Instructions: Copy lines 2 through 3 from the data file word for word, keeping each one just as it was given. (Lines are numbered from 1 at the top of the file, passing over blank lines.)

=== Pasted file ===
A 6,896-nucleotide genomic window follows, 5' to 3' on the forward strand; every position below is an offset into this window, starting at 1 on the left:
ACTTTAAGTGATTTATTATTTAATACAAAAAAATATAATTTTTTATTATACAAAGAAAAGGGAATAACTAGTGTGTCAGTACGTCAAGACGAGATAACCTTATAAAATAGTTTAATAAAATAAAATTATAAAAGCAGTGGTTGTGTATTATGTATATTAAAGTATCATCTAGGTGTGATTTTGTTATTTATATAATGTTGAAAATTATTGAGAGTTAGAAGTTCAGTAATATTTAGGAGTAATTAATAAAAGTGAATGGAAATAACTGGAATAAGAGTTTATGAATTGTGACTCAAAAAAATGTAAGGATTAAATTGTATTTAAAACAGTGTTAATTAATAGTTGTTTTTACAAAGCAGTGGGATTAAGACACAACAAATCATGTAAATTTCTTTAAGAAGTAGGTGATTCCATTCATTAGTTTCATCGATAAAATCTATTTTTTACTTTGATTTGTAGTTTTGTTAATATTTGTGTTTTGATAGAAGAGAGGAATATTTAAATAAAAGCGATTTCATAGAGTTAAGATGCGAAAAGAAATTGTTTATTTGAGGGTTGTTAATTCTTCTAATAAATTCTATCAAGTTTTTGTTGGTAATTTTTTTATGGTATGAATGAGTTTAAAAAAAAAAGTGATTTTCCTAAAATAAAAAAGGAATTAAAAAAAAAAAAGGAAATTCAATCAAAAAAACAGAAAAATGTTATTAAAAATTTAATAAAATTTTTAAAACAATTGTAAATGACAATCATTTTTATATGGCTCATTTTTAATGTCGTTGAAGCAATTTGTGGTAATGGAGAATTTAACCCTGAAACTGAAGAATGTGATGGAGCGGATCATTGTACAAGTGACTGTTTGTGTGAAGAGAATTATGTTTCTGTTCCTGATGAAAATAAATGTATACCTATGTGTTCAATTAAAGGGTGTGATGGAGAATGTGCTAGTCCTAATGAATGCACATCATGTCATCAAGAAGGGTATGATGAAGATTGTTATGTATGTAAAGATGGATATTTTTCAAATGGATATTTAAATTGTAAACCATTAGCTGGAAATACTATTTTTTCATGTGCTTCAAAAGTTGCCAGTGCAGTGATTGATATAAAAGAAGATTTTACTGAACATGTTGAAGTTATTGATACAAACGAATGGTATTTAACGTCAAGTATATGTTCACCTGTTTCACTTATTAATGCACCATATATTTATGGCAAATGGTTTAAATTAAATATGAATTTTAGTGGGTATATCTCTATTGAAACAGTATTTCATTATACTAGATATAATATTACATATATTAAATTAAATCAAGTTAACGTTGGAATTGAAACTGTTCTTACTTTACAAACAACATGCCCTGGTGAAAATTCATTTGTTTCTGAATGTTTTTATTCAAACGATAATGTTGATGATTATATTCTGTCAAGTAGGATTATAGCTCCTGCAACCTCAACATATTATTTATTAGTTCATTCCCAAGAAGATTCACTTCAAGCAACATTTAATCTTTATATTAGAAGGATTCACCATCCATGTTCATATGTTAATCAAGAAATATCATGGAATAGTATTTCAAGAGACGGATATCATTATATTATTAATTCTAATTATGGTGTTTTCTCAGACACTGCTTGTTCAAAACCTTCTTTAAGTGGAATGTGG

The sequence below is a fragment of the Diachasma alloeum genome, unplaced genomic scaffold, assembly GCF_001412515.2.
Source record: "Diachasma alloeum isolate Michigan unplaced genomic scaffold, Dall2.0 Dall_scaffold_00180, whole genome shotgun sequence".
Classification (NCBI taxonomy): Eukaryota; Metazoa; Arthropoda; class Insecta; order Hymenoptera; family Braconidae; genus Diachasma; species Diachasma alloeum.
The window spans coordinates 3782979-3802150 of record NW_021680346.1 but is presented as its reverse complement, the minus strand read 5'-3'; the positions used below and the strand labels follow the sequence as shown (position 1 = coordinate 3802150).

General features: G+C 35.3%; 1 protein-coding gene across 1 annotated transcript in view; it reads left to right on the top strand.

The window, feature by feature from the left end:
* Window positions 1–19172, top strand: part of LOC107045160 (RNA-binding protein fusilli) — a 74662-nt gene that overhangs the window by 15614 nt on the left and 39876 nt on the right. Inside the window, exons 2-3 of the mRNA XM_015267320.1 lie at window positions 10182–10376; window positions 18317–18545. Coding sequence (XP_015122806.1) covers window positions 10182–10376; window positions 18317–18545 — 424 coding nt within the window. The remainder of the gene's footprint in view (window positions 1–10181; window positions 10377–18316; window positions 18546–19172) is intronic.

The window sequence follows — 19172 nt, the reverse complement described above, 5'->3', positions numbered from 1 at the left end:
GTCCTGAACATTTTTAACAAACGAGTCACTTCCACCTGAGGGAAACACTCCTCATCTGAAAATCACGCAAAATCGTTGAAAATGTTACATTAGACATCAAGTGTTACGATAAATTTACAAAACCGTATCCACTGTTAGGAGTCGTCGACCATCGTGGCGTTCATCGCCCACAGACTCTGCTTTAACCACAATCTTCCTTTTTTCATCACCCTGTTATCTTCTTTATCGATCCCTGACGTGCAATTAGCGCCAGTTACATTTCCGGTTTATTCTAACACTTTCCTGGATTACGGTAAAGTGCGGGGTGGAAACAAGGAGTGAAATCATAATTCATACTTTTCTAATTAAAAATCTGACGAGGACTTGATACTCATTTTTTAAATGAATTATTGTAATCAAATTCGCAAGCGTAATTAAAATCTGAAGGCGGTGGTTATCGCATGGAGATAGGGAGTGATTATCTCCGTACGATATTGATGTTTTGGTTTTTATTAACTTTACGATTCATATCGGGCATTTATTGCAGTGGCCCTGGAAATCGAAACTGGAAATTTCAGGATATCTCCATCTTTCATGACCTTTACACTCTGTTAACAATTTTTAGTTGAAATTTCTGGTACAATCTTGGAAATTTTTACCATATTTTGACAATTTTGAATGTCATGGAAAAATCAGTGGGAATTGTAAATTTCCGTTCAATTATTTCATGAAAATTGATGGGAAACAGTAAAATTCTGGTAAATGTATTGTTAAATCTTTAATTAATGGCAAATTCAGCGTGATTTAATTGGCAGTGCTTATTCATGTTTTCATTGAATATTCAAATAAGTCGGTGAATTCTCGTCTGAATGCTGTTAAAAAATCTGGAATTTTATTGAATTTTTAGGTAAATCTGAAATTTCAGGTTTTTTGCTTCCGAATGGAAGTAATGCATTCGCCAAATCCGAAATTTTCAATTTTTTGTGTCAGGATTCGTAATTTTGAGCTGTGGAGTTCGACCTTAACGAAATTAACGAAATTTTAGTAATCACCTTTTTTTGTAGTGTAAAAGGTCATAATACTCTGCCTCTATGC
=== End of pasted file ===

ACTTTAAGTGATTTATTATTTAATACAAAAAAATATAATTTTTTATTATACAAAGAAAAGGGAATAACTAGTGTGTCAGTACGTCAAGACGAGATAACCTTATAAAATAGTTTAATAAAATAAAATTATAAAAGCAGTGGTTGTGTATTATGTATATTAAAGTATCATCTAGGTGTGATTTTGTTATTTATATAATGTTGAAAATTATTGAGAGTTAGAAGTTCAGTAATATTTAGGAGTAATTAATAAAAGTGAATGGAAATAACTGGAATAAGAGTTTATGAATTGTGACTCAAAAAAATGTAAGGATTAAATTGTATTTAAAACAGTGTTAATTAATAGTTGTTTTTACAAAGCAGTGGGATTAAGACACAACAAATCATGTAAATTTCTTTAAGAAGTAGGTGATTCCATTCATTAGTTTCATCGATAAAATCTATTTTTTACTTTGATTTGTAGTTTTGTTAATATTTGTGTTTTGATAGAAGAGAGGAATATTTAAATAAAAGCGATTTCATAGAGTTAAGATGCGAAAAGAAATTGTTTATTTGAGGGTTGTTAATTCTTCTAATAAATTCTATCAAGTTTTTGTTGGTAATTTTTTTATGGTATGAATGAGTTTAAAAAAAAAAGTGATTTTCCTAAAATAAAAAAGGAATTAAAAAAAAAAAAGGAAATTCAATCAAAAAAACAGAAAAATGTTATTAAAAATTTAATAAAATTTTTAAAACAATTGTAAATGACAATCATTTTTATATGGCTCATTTTTAATGTCGTTGAAGCAATTTGTGGTAATGGAGAATTTAACCCTGAAACTGAAGAATGTGATGGAGCGGATCATTGTACAAGTGACTGTTTGTGTGAAGAGAATTATGTTTCTGTTCCTGATGAAAATAAATGTATACCTATGTGTTCAATTAAAGGGTGTGATGGAGAATGTGCTAGTCCTAATGAATGCACATCATGTCATCAAGAAGGGTATGATGAAGATTGTTATGTATGTAAAGATGGATATTTTTCAAATGGATATTTAAATTGTAAACCATTAGCTGGAAATACTATTTTTTCATGTGCTTCAAAAGTTGCCAGTGCAGTGATTGATATAAAAGAAGATTTTACTGAACATGTTGAAGTTATTGATACAAACGAATGGTATTTAACGTCAAGTATATGTTCACCTGTTTCACTTATTAATGCACCATATATTTATGGCAAATGGTTTAAATTAAATATGAATTTTAGTGGGTATATCTCTATTGAAACAGTATTTCATTATACTAGATATAATATTACATATATTAAATTAAATCAAGTTAACGTTGGAATTGAAACTGTTCTTACTTTACAAACAACATGCCCTGGTGAAAATTCATTTGTTTCTGAATGTTTTTATTCAAACGATAATGTTGATGATTATATTCTGTCAAGTAGGATTATAGCTCCTGCAACCTCAACATATTATTTATTAGTTCATTCCCAAGAAGATTCACTTCAAGCAACATTTAATCTTTATATTAGAAGGATTCACCATCCATGTTCATATGTTAATCAAGAAATATCATGGAATAGTATTTCAAGAGACGGATATCATTATATTATTAATTCTAATTATGGTGTTTTCTCAGACACTGCTTGTTCAAAACCTTCTTTAAGTGGAATGTGG

The sequence below is a fragment of the Diachasma alloeum genome, unplaced genomic scaffold, assembly GCF_001412515.2.